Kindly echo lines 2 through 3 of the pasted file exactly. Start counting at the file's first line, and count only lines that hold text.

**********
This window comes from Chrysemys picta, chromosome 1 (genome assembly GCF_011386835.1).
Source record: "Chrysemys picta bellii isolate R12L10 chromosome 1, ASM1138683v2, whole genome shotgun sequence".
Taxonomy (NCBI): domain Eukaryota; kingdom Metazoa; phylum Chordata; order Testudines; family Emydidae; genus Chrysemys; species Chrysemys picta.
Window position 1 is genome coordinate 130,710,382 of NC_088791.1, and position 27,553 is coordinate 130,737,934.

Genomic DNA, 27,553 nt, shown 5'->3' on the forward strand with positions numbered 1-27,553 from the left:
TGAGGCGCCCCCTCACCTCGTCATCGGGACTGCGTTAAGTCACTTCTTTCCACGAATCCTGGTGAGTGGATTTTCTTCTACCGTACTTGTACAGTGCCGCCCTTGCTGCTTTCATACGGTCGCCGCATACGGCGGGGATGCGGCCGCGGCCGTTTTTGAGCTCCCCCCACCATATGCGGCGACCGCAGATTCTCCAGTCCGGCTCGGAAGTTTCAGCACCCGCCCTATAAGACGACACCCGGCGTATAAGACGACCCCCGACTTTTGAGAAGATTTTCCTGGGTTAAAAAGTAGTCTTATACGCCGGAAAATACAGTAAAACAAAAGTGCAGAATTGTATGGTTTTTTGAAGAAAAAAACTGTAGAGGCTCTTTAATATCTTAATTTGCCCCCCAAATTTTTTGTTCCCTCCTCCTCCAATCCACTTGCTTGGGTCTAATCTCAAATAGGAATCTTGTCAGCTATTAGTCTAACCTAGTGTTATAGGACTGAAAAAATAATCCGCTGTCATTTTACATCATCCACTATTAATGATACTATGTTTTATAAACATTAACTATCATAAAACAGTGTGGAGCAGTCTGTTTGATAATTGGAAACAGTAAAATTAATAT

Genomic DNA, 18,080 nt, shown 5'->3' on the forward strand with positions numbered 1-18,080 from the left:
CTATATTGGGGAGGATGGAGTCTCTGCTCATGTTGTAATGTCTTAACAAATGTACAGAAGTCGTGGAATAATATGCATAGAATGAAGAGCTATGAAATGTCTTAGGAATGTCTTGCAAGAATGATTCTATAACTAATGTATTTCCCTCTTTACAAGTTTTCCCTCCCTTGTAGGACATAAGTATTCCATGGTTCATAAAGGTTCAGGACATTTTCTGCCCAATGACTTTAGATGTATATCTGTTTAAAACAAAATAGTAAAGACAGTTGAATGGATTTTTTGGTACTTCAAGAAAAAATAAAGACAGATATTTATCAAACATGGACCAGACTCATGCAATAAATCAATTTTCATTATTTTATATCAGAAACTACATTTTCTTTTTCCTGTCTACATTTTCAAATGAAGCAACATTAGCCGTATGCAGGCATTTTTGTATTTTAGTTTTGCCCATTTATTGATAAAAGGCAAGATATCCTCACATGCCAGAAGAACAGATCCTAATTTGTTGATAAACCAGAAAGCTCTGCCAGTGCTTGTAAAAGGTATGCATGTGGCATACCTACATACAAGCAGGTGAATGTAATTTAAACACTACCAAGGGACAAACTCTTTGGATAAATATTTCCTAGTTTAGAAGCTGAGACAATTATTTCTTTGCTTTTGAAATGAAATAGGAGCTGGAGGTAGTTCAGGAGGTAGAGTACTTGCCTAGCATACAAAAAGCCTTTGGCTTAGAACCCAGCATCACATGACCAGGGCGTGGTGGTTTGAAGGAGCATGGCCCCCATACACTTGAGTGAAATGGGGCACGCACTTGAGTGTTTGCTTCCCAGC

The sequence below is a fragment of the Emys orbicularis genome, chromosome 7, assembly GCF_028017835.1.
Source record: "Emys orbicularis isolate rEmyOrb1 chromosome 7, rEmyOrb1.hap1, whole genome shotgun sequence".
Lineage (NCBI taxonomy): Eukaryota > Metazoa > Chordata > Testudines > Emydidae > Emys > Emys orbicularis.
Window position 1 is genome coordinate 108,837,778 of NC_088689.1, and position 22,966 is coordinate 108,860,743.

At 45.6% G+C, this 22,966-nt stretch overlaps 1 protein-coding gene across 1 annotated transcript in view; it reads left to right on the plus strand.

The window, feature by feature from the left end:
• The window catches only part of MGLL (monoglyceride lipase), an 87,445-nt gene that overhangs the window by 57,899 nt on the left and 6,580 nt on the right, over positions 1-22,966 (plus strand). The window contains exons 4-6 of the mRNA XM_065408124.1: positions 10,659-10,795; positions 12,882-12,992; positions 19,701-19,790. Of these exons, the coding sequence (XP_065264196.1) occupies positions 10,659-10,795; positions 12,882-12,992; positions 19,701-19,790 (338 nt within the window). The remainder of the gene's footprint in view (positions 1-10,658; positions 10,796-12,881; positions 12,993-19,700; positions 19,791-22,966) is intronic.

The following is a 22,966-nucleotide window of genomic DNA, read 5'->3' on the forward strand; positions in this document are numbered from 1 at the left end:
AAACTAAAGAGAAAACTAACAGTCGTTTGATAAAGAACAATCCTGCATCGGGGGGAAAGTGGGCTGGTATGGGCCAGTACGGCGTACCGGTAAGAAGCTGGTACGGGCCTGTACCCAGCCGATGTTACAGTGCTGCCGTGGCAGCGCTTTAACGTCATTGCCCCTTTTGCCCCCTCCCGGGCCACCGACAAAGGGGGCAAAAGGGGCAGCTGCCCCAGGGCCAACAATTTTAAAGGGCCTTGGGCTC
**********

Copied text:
Source record: "Chrysemys picta bellii isolate R12L10 chromosome 1, ASM1138683v2, whole genome shotgun sequence".
Taxonomy (NCBI): domain Eukaryota; kingdom Metazoa; phylum Chordata; order Testudines; family Emydidae; genus Chrysemys; species Chrysemys picta.